One of the most frequent complaints I get about my behavior and personality is that I say “Thank You” too often and apologize too quickly, often over trivial or unnecessary things. It is often attributed to where I grew up, but honestly it probably has ten times more to do with the things going on inside my head and the situation of my childhood than the location of my childhood home.
Growing up in a lower middle class family that often struggled to make ends meet “thank you” wasn’t heard all that often. We had little to give to others and often struggled to give to each other. Fighting was frequent, and directly coorolated to the ability to pay bills on time. My behavior as a child was highly regulated, and my thoughts were frequently questioned. Hiding things became the norm as I became desperate to keep things like my journal away from my parents, who would sneak into my room in the middle of the night to look through my things (waking me up to question me if they found anything). As I got older hiding and lying became the norm, and apologizing became a requirement.
When I began making friendships ‘thank you’ and apologies became my first tool in interacting with and maintaining friendships. As I grew older those phrases began to hold a deeper meaning to me. They were no longer a requirement for survival in a family of questionable morals and clouded judgment, but rather a first line of defense in seeking the approval of others. As friendships failed my fears of rejection and abandonment became a crippling cornerstone of my personality. My anxiety shot through the roof with each subsequent severing of a relationship and the frequency of my use of ‘thank you’s and apologies began to soar through the roof.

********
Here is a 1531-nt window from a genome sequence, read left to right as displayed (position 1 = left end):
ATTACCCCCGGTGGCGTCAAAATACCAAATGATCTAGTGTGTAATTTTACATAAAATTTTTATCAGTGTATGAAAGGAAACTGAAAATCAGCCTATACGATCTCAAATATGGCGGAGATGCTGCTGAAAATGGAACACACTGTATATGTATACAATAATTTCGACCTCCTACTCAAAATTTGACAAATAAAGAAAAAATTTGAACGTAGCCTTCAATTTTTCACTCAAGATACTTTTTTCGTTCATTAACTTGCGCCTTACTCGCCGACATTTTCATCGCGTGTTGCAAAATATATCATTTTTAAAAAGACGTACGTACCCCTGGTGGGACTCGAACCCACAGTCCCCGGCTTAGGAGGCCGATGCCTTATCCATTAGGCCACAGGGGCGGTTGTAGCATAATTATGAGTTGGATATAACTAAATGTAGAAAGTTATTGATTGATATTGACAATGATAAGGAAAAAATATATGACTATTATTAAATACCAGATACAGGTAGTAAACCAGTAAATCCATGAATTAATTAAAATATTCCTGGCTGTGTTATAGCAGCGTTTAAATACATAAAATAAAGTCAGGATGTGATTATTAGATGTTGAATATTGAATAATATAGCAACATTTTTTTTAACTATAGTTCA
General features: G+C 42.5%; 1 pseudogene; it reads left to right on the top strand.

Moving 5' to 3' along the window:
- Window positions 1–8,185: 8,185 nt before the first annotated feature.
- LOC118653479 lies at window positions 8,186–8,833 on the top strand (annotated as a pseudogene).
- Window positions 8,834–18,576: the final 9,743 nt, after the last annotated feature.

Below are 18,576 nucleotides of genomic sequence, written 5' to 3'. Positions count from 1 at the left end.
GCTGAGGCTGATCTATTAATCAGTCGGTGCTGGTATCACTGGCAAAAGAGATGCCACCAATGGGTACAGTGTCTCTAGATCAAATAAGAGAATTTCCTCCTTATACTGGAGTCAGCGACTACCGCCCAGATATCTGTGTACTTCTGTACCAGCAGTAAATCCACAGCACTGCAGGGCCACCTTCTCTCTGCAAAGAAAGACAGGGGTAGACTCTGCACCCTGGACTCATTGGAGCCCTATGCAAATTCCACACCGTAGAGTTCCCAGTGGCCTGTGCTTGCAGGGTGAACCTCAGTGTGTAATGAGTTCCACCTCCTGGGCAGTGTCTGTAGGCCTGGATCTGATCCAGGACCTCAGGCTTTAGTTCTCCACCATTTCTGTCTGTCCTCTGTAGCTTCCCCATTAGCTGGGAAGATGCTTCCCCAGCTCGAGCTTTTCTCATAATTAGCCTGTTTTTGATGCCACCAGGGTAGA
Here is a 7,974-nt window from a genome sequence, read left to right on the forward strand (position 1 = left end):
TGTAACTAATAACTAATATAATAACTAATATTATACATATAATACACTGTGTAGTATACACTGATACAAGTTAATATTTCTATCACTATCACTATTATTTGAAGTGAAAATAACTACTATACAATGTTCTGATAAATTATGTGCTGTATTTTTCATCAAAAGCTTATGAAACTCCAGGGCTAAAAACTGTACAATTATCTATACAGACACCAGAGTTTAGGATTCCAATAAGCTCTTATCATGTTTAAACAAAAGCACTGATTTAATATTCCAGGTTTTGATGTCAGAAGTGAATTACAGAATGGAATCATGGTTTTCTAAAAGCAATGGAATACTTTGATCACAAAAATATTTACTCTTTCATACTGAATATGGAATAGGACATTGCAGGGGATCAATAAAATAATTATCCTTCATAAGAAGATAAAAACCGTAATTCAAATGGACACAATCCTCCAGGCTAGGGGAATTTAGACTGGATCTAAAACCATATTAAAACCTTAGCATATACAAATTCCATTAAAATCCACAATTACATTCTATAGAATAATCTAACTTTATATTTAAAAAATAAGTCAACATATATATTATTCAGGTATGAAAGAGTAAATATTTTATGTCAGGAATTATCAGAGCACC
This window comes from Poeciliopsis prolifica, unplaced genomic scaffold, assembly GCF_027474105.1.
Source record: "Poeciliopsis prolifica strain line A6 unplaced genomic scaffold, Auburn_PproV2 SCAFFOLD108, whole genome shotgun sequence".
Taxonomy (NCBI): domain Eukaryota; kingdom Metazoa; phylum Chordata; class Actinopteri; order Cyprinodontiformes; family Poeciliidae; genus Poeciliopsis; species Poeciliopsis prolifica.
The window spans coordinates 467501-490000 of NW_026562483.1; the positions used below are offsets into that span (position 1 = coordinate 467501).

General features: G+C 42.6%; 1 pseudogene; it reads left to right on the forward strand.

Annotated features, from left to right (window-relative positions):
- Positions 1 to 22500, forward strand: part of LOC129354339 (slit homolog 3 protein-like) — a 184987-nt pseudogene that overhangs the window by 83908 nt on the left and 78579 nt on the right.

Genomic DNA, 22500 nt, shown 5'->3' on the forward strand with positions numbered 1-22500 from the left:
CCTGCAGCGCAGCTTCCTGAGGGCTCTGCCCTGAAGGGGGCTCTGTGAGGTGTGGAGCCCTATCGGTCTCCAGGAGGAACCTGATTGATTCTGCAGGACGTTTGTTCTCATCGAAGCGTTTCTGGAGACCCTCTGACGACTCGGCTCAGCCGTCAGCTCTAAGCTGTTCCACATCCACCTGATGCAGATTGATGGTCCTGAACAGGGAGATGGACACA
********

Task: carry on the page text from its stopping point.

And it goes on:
Now in my early twenties I am beginning to reconcile my mind and bring these phrases back from the brink of loosing their meaning from overuse. That being said, for those close to me the frequency in which I use these phrases with you has a strong coorolation to the respect and love I have for you. While I try to break my habit it will mean the world to me for you to accept that while my words are frequent, they have the same amount of emotion and appreciation behind them every time I use them, and you are never less important because of the frequency in which I tell you how much you mean to me.